Israel's Kadima party on Tuesday quit the coalition government of Prime Minister Benjamin Netanyahu over a dispute on military conscription for ultra-Orthodox Jews.
But the exit of Kadima, the largest party in the 'Knesset' (Israeli Parliament), would not threaten Netanyahu's government as he still enjoyed majority support in the House, media reports said.
Kadima, which joined the governing coalition only two months ago to avoid an early election, failed to strike a deal with Netanyahu's Likud party on scrapping the Tal Law that exempted seminary students from conscription. The Israeli Supreme Court had declared the law unconstitutional in February last.
Netanyahu had met Kadima lawmakers earlier on Tuesday but failed to retain them in the coalition despite offering certain concessions on the issue. But Kadima leader Shaul Mofaz rejected the offer and called a party meeting where all but three lawmakers voted to come out of the government.
"It is with deep regret that I say that there is no choice but to decide to leave the government. Netanyahu's proposal contradicts the ruling of the Supreme Court of Justice, does not conform to the principle of equality, is disproportionate and does not meet the tests of effectiveness that are set down in the Supreme Court's ruling, or the principles of the committee on equalizing the burden of IDF service." Mofaz told reporters after the meeting.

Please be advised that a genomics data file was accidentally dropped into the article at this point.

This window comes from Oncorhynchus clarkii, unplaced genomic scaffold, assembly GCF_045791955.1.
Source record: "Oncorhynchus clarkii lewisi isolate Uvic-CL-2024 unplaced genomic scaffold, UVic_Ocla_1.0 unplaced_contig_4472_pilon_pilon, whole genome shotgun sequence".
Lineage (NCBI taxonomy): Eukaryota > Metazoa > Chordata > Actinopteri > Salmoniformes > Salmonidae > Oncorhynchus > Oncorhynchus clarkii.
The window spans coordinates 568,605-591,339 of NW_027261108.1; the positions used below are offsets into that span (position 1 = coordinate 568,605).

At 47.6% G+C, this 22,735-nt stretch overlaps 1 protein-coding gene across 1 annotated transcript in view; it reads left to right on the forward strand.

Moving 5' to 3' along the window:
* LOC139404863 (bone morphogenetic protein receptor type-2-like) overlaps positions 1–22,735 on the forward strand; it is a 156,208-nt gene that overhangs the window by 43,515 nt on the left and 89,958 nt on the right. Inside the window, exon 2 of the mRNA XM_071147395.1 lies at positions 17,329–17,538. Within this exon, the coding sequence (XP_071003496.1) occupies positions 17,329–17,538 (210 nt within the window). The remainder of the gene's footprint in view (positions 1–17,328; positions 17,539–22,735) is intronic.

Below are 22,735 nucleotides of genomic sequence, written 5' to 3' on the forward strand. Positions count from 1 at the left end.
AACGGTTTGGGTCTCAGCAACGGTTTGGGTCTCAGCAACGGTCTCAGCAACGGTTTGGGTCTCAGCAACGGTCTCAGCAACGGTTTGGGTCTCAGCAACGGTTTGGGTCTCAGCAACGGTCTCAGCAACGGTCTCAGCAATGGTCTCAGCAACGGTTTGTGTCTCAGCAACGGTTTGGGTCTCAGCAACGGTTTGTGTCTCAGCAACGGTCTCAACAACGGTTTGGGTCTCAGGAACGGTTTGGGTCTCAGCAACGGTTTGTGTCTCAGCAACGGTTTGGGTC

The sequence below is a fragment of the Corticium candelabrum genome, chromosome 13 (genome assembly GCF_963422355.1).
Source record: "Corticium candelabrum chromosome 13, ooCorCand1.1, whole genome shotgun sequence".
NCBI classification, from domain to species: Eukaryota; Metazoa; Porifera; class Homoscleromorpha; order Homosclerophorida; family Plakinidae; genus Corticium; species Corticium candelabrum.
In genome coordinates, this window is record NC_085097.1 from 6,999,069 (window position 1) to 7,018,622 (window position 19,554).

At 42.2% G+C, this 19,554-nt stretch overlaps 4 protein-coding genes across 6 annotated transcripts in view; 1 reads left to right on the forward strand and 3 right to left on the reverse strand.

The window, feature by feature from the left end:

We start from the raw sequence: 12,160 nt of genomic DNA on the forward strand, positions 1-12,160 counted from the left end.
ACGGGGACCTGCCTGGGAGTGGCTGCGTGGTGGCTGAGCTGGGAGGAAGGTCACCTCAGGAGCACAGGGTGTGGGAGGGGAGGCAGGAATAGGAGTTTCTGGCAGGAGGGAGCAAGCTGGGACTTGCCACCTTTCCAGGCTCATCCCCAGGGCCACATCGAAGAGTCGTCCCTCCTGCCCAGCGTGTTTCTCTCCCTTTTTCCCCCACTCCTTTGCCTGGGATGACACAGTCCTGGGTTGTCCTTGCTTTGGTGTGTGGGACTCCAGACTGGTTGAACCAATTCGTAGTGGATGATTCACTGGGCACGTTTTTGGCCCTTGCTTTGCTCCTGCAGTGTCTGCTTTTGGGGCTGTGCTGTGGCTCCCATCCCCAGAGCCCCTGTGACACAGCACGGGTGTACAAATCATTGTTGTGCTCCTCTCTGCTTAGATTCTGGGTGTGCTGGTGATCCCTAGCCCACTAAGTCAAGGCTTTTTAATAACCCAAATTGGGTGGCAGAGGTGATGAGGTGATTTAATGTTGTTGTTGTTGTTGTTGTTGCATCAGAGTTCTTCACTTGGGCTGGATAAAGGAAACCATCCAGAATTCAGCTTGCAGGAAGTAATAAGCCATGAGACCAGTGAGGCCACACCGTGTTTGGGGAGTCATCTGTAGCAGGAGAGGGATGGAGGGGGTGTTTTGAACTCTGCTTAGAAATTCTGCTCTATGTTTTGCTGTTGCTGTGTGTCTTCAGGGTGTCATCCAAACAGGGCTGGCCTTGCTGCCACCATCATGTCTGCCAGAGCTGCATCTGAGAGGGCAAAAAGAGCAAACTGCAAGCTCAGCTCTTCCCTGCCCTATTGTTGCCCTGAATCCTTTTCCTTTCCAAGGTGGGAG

Rejecting reports about early elections, Netanyahu said that "since the government was formed, people are always warning that there will be elections. There will be elections in the end because the law requires it. You have to be ready because elections could be initiated at any given moment. But wait patiently. They could be held in 2013."
by RTT Staff Writer
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